Since this year March, I had been a heavy user of VoIP. I had been trying various options, asking other users on which service works best and so on. If not for VoIP, I would have been spending massive amount of money on Telephone to call home. One of the hard requrement was that it should run on GNU/Linux and should be Free (as in Freedom). But after trying out afew programs, I decided to relax that condition and decided to be a bit more pragmatic, but this requirement was always in the back of my mind. I had been mainly using Google Talk and occassionally Skype. I like the voice quality provided by Google Talk very much and the simplicity of their client program. The only bad part had been that it works only on Windows. I had to boot into Windows (which came pre-installed) on my laptop. Not anymore..
Google released the library called libjingle. I (together with my friend Anoop) was one of the first to try it out way back in 2006 if I remember - in vain. But last week I started looking into libjingle again. The inspiration came from this page and after afew late night hacking, it all works and this post will enable the reader equipped with a GNU/Linux machine to do it too. From now on, I am going (if time permits) to maintain a branch of libjingle and hope to release updated versions and also integrate it with a simple chat client. Those are for later.
0. Download the tarball. All the required changes to get libjingle to compile and work, is in this tarball.
1. Install SSL, ALSA libraries, Speex development files (i.e. libssl-dev, libasound2-dev, libspeex-dev). Needless to say, you need to have a working toochain setup. If not install gcc 4.x and its cousins.
2. libjingle 0.4.0 specifically depends on ortp 0.7.1. This will change in future, one of the things in my list is to make it work on the current latest version of ortp. ortp-0.7.1 is included in the above tarball. Do:
./configure && make && make install
This should install ortp libraries and header files into
3. Install iLBC libraries. Do:
$ cd msilbc-2.0.0
$ tar zxvf ilbc-rfc3951.tar.gz
$ cd ilbc-rfc3951
$ ./configure && make
$ sudo make install
iLBC is a royalty free codec, supposedly. But the version of code which is included in the above tarball is not really Free as in Freedom. One can use it only for non-commercial personal use. The specification are however, freely available, for anyone to implement a Free version. Any volunteers?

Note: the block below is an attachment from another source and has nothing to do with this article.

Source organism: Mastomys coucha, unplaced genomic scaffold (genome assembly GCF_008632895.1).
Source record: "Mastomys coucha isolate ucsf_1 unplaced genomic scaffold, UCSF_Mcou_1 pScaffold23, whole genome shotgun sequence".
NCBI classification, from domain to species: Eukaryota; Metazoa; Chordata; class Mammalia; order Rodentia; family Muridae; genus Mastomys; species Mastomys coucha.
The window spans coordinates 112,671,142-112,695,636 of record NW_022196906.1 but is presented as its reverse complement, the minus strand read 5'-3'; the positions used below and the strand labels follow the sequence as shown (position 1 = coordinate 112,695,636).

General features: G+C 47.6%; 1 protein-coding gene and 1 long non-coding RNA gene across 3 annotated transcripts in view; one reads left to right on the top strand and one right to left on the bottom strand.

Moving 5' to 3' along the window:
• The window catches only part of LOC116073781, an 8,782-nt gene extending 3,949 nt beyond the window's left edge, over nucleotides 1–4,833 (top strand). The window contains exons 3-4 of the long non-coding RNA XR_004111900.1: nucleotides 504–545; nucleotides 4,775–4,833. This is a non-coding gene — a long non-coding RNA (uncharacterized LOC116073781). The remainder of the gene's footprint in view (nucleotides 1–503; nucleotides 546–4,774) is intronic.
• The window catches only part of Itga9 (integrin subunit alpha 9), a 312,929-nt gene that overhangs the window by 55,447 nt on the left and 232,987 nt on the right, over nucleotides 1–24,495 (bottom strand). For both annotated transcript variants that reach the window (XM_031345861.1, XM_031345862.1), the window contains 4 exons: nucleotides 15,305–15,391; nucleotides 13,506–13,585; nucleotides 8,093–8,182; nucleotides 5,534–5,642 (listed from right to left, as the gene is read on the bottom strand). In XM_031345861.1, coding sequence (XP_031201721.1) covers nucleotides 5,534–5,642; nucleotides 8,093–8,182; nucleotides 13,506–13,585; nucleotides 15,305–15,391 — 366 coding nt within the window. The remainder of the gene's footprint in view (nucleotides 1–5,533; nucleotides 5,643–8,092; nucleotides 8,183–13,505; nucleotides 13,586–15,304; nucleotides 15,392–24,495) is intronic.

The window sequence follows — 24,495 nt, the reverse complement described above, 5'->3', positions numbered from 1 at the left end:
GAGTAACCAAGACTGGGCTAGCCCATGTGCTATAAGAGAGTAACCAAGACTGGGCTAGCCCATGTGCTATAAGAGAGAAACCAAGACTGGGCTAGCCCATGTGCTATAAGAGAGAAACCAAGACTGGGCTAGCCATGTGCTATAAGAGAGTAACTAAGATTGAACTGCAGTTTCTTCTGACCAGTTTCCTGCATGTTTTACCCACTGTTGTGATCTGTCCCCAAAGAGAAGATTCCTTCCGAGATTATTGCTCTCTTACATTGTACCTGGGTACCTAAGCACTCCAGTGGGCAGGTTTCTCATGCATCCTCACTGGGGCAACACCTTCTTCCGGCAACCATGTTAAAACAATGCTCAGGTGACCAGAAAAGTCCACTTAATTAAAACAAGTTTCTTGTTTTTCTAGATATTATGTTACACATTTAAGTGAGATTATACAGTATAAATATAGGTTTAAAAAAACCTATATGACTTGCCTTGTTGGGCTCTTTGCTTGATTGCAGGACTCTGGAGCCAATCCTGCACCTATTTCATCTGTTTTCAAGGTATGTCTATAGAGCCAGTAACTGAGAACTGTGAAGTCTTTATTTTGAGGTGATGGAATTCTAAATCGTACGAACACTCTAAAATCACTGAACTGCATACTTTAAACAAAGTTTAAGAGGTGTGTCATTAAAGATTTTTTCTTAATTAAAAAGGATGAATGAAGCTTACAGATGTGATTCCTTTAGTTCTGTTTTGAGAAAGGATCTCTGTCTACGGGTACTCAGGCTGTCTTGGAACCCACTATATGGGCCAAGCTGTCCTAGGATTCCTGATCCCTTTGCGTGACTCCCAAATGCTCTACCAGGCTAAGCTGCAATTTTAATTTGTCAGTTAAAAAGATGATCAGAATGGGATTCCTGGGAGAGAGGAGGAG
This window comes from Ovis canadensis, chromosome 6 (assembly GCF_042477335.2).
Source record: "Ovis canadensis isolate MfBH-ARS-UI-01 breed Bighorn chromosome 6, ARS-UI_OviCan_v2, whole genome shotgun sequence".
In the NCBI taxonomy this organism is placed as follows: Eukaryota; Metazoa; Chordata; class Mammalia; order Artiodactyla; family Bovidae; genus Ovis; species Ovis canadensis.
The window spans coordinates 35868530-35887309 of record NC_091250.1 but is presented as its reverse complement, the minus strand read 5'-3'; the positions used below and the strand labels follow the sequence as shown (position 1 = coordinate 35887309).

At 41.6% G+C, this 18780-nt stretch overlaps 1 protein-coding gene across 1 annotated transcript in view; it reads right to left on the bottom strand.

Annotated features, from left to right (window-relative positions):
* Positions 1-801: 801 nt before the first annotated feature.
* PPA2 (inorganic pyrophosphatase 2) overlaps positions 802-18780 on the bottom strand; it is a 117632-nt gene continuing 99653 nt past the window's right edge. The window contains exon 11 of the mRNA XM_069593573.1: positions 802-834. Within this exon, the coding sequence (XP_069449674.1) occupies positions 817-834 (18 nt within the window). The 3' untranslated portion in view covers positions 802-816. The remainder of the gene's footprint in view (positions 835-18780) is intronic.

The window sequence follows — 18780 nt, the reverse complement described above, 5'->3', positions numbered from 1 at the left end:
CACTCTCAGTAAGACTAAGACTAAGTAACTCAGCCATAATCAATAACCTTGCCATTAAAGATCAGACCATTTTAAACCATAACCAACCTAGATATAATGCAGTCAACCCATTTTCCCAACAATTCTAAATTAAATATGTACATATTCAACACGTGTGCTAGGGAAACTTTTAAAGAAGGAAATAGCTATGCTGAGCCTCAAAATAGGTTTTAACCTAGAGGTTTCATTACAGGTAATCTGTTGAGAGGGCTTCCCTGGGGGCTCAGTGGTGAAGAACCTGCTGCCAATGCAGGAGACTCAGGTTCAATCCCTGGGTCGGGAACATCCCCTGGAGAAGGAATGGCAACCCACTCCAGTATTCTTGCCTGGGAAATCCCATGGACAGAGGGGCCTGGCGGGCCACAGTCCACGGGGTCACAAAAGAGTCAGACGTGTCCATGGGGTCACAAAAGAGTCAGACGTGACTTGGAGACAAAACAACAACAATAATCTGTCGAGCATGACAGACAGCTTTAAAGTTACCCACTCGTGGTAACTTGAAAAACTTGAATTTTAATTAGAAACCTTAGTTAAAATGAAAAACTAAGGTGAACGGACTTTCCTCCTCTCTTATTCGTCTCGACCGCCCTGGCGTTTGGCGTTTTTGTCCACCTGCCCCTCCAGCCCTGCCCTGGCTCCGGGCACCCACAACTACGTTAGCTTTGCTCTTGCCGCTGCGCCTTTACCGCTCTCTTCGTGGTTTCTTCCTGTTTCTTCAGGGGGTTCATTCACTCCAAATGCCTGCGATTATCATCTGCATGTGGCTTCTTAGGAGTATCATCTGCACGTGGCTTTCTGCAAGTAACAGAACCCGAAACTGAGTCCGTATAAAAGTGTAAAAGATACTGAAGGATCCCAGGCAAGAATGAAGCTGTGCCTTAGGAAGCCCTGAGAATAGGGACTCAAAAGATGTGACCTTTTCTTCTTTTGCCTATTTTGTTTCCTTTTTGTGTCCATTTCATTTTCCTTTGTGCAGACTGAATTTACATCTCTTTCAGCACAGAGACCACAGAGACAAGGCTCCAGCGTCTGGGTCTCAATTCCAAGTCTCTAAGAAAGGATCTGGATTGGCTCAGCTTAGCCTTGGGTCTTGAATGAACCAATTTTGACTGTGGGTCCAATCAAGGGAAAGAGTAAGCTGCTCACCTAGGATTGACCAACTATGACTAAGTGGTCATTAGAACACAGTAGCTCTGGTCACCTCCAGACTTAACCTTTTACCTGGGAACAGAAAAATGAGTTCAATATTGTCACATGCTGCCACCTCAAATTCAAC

4. Go into libjingle-0.4.0 directory. Do:
./configure --with-speex=/usr --with-ilbc=/usr/local
After afew minutes of compilation, you will have the library and the programs in the example directories built.
5. Go to
Alternatively, you can do a
make install and just invoke
call -d spits out some of the xmpp traces and debug information which was very valuable in debugging certain stuff.
It will ask you your JID. Give the full gmail ID (for eg:
) and give the password. I think the rest of the things are self-explanatory. It has a very simple command system. Type roster to see who is online or away. Use ‘call’ to call someone. Once you are in a call, it gives you another set of commands to hangup or mute/unmute calls.
6. There are afew issues with the program and occassional crashes. We will fix them on the way.
7. Please report success, problems and fixes to my email ID.
8. I have started maintaining my own svn repository of this code with the aim of improving it a bit. Contributors are welcome. I will publish the repository when I have something to show. One of my goals with libjingle is to do remote amateur radio operation. i.e. Control, recieve and transmit the radio sitting at your house connected to a computer and a broadband connection from anywhere in the world. What has been accomplished is just a baby step.
Surprisingly, I found in the initial xmpp capability exchanges that the latest windows build of google chat client is not using speex. It uses a bunch of propreitary codecs which is not supported by the above code, so it switches to the PCM/U at 8kHz sampling rate. [Update: Looks like I was wrong. Speex seem to be well supported. Sorry for misinformation.]
A big thanks to Google to publish libjingle as free software. The libjingle documentation is also a great piece of work. It will be a shame if no one used it to the maximum.